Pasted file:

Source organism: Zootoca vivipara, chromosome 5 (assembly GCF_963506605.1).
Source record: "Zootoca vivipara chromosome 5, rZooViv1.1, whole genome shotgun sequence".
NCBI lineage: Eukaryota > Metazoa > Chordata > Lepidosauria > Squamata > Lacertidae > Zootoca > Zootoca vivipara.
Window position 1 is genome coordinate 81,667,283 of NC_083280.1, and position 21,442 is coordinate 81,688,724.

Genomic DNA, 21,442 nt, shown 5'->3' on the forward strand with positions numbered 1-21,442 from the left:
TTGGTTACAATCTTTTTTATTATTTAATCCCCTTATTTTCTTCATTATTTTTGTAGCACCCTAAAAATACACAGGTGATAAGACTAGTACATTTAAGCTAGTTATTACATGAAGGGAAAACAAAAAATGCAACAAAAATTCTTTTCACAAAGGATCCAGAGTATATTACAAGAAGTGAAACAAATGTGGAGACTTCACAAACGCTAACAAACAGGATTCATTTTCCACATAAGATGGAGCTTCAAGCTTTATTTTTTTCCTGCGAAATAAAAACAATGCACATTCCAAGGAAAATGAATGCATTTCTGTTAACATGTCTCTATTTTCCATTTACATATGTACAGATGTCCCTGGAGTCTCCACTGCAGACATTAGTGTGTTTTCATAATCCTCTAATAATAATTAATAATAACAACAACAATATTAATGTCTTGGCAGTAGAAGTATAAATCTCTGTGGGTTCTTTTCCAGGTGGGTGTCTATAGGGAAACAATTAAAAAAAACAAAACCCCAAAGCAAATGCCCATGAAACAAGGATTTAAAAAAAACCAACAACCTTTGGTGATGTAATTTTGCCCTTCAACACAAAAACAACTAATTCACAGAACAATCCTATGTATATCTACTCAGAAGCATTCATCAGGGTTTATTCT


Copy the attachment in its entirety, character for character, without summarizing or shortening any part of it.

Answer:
Source organism: Zootoca vivipara, chromosome 5 (assembly GCF_963506605.1).
Source record: "Zootoca vivipara chromosome 5, rZooViv1.1, whole genome shotgun sequence".
NCBI lineage: Eukaryota > Metazoa > Chordata > Lepidosauria > Squamata > Lacertidae > Zootoca > Zootoca vivipara.
Window position 1 is genome coordinate 81,667,283 of NC_083280.1, and position 21,442 is coordinate 81,688,724.

Genomic DNA, 21,442 nt, shown 5'->3' on the forward strand with positions numbered 1-21,442 from the left:
TTGGTTACAATCTTTTTTATTATTTAATCCCCTTATTTTCTTCATTATTTTTGTAGCACCCTAAAAATACACAGGTGATAAGACTAGTACATTTAAGCTAGTTATTACATGAAGGGAAAACAAAAAATGCAACAAAAATTCTTTTCACAAAGGATCCAGAGTATATTACAAGAAGTGAAACAAATGTGGAGACTTCACAAACGCTAACAAACAGGATTCATTTTCCACATAAGATGGAGCTTCAAGCTTTATTTTTTTCCTGCGAAATAAAAACAATGCACATTCCAAGGAAAATGAATGCATTTCTGTTAACATGTCTCTATTTTCCATTTACATATGTACAGATGTCCCTGGAGTCTCCACTGCAGACATTAGTGTGTTTTCATAATCCTCTAATAATAATTAATAATAACAACAACAATATTAATGTCTTGGCAGTAGAAGTATAAATCTCTGTGGGTTCTTTTCCAGGTGGGTGTCTATAGGGAAACAATTAAAAAAAACAAAACCCCAAAGCAAATGCCCATGAAACAAGGATTTAAAAAAAACCAACAACCTTTGGTGATGTAATTTTGCCCTTCAACACAAAAACAACTAATTCACAGAACAATCCTATGTATATCTACTCAGAAGCATTCATCAGGGTTTATTCT